The Importance of Doing Home Repairs

 

Home repairs are critical.

A friend of mine who has been a stay at home mom for two decades, was lamenting about the work that she needed done on her home, but could not afford.  She said, “my home is now starting to look bad and that’s not what I want.”

The roof needs work, her kitchen floor needs redoing as well as some of the walls.  And she always wanted to have a little deck built on the side of the house.   She made the choice of having less cash flow by staying home with her children.  Her youngest just turned 13 but returning to the workforce is not of interest to her as she helps her oldest son with his son, who is just 3.  So the home repair will continue to wait and as she waits, the repair situation will become increasingly more expensive to do as the conditions deteriorate.

Most people have invested their lifetime income into their home.  Something that you’ve made this kind of investment in needs to be well-maintained.  You have to continue “reinvesting.”  The longer you wait to repair something, the worse it will get and the more it will cost to repair.  Waiting is not an option.

 

Set Aside Money for Maintenance

Everyone has a budget that they work with.  Whether it’s written down or not, scheduled or not, you have income and you have expenses.  Add home maintenance as an expense line in your budget.  Decide how much you can reasonably put aside and start saving.  They key is to accept that this money is not to be touched for anything but home repairs.

That’s the challenge a lot of people will have.  Holding on to money in a savings account or in a jar and not touching it!  You have to develop a resolve that no matter what else happens, this money is slated for home repairs and nothing else.  This is essential because you don’t want, for example, your water heater to burst and not be able to replace it immediately.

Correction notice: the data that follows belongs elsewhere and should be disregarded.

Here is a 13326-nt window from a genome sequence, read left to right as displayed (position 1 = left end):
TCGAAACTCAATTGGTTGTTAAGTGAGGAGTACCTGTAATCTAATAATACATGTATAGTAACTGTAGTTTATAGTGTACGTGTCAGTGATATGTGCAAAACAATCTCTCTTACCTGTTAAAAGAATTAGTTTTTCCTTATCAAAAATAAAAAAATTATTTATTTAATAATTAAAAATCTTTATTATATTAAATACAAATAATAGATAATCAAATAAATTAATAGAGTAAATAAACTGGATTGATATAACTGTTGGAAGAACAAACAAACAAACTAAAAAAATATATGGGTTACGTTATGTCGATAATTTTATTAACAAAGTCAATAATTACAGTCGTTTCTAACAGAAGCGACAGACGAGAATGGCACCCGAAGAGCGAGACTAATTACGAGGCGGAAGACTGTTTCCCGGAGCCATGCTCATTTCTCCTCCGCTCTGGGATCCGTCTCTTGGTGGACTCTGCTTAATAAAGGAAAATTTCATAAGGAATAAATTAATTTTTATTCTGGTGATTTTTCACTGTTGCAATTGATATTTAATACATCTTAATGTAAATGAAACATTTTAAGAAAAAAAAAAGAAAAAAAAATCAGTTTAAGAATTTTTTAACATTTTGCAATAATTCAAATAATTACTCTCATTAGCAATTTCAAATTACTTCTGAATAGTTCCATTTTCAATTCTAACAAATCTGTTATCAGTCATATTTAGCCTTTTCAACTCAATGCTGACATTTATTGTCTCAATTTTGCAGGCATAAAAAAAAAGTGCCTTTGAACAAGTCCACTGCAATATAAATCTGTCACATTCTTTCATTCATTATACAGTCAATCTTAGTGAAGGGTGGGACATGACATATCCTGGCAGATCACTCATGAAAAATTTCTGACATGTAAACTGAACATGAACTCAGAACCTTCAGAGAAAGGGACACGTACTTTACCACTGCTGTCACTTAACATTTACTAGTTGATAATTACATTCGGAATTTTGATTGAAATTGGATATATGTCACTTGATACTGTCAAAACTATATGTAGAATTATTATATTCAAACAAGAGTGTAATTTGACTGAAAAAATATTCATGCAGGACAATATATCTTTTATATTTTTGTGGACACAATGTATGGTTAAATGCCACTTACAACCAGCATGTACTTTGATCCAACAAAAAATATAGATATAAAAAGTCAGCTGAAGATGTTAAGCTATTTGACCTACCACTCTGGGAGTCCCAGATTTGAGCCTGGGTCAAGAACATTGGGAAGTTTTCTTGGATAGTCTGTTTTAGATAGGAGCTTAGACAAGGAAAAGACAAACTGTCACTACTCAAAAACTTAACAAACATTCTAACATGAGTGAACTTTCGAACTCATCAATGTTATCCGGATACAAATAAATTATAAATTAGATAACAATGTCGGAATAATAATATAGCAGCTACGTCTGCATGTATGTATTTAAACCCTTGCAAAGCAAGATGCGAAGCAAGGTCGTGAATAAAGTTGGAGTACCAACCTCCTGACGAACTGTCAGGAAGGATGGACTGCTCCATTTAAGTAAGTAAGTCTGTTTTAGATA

If you are not prepared for emergency repairs, then all the drama gets created….all the emotion, doubt, frustration, anger, etc.  You will run through your mental list of “who can I borrow money from?” in order to take care of these kinds of repairs.  Don’t put yourself, your family and your friends through that.  Don’t put yourself through that.  Take the necessary steps to set aside money and then don’t touch it.

 

Find Reputable Repair People

Where do you start?  Ask your family; ask your friends, neighbors, co-workers, even local churches and businesses.  People who have actually used contractors and other repair people are the best source of references.  Good repair people are concerned about their reputation and will do excellent work.  Their business is largely supported by referrals so they will do their best.   They know that if they don’t do a good job, the person that hired them is going to complain about what they did and how they did it.  So, you can probably trust referrals from others.

 

Licensed or Unlicensed?

Contractors and even handymen who have a license and insurance are safer to use than those that don’t.  If you hire someone to work on your property and they get injured, they can easily make you responsible for that injury.  So, you want to make sure that you are working with someone who is a registered business and has their own insurance.  This protects you and your assets.

 

What will the repair person do?